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Who was Amon G. Carter? And why was he 'Mr. Fort Worth'?

Amon G. Carter, left, and newspaper columnist-playwright Dave Lieber, right.
Michael Gibson, Jr.
Dave Lieber
Amon G. Carter, left, and newspaper columnist-playwright Dave Lieber, right.

A new one-man, stage drama answers those questions. It brings back to life one of the biggest forces in creating modern-day Fort Worth.

For many North Texans — particularly the thousands of newcomers who've moved here -- Amon G. Carter is just a name on a museum, a college stadium (at TCU), several streets, evena lake. But Carter was an epic figure in the city's history. And Dave Leiber, the "Watchdog" columnist for the Dallas Morning News was inspired to write a one-man play about him, a play that opens this weekend in Hurst.

So — who was Amon G. Carter? And why's his name all over Fort Worth?

"Amon Carter was a cultural phenomenon that you don't find anymore in the United States," Lieber said. "He ran Fort Worth for 50 years. He ran the city. He ran West Texas. He was the dominant figure in this region for half a century."

And how did he do all that?

"He was the owner of the Fort Worth Star Telegram, which went out in a dozen editions across the state, the largest paper in the state at the time. They dropped it out of an airplane, they had so many subscibers. Then he started WBAP a hundred years ago, the second station in the Southwest after WRR in Dallas. And then in 1948, he launched Channel 5 (NBC 5). So he had complete domination of the media: radio, TV and newspaper."

Even so, the newspaper didn't make Carter much money. He only became truly rich because of oil. But he wasn't just another Texas oil man. Carter became this larger-than-life figure — both beloved and berated. He was an unstoppable civic booster for all things Fort Worth. He didn't just love the city, he completely identified with it. Nothing was too good for his town.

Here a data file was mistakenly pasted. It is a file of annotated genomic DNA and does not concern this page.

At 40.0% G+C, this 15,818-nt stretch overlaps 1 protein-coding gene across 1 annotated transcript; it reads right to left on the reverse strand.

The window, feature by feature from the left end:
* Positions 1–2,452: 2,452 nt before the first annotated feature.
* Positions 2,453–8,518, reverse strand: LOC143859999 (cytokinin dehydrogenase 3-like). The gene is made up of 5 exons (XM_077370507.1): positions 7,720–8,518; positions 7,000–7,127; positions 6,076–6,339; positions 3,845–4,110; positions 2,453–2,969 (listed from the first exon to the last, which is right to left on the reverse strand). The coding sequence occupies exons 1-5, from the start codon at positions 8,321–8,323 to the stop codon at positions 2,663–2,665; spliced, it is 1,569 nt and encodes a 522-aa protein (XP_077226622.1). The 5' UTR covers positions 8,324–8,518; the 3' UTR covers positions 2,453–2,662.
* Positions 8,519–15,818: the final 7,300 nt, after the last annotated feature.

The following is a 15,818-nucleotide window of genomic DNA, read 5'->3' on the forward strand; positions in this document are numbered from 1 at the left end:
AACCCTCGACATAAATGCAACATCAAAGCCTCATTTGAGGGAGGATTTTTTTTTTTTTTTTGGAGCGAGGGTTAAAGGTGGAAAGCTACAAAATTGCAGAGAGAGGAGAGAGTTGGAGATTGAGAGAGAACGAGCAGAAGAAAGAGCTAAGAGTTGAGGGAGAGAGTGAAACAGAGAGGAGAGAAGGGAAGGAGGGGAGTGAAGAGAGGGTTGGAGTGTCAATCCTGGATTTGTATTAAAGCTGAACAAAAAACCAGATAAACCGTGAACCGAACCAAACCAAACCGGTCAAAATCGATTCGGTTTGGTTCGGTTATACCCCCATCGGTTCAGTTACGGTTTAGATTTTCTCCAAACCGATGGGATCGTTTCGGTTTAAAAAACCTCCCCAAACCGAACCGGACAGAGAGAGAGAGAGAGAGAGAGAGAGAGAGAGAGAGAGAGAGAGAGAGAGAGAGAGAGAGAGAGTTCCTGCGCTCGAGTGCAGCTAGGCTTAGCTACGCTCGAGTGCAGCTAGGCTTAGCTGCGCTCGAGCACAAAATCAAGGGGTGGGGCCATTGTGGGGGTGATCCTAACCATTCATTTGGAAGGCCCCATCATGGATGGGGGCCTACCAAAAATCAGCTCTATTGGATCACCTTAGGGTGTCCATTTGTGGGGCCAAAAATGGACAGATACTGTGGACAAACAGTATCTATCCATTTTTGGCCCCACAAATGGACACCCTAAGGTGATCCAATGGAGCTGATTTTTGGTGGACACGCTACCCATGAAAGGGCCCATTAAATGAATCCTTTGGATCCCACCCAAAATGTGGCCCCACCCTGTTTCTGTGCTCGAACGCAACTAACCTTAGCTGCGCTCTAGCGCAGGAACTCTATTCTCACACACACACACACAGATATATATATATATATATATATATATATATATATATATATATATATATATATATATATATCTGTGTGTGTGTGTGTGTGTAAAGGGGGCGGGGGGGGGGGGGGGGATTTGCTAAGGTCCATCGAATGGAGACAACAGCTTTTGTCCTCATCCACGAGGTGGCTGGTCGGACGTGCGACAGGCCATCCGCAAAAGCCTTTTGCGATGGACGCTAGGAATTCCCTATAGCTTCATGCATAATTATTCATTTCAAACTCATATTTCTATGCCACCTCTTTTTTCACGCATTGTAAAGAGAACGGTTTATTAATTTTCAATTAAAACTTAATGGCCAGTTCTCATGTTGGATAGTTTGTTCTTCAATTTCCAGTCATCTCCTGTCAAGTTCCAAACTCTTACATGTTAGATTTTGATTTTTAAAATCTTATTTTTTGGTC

Amon Carter takes a dig at Dallas over the Texas Centennial

"He was very competitive," Lieber said, "and he was a marketing genius. And so he wanted the biggest and the best of everything. One example is what he did to Dallas in 1936. He ran his own Centennial fair in competition with the city of Dallas's official fair. And, you know, there was nudity, there was gambling and all kinds of wicked things going on at the Fort Worth Fair. And it attracted many, many people. And it was all because of competition."

Actually, San Antonio was considered the logical, deserving place to mark the state's 100 years, considering that neither Dallas nor Fort Worth were around in 1836. But Dallas won the bidding war for the state's official exposition. In Fort Worth, a modest Frontier Days had been planned until Carter got involved.

For the now-renamed Fort Worth Frontier Exposition, Carter hired Broadway impresario Billy Rose, who brought in such acts as Jumbo, the elephant, and the scandalous 'fan dancer' Sally Rand. There were huge neon signs advertising "Wild! and "Whoopee." He even built the original home of Casa Manana.

In the video above Amon Carter himself appears in a March of Time newsreel. He's doing what he loved, cheerleading for Fort Worth, and taking a dig at all those smug dudes in Dallas:

"You'd think Dallas invented Texas, just because they bid higher for the centennial than any other city. But we're going to put on a show of our own and teach those dudes over there where the West really begins!"

The cover of "Billy Rose Presents . . . Casa Manana" by Jan L. Jones
Texas A&M University Press
The cover of "Billy Rose Presents . . . Casa Manana" by Jan L. Jones

In fact, "Fort Worth is where the West begins, and Dallas is . . . where the East peters out" was a favorite, oft-quoted line of Carter's.

That kind of drive — not just a competitiveness but the compulsion to beat everyone else, to have nothing but the best — it's a little like a child wanting to have all the attention, isn't it?

"Yeah," Lieber said, "his stepmother kicked him out of the house when he was 13, and he had to live as an adult in his teenage years by himself."

Lieber added: "You know, he also was married three times. And his third wife was 25 years younger than him. And you just did not do two divorces and then marry someone 25 years younger than you, back in his heyday. But he had so much power nobody was going to say anything to him."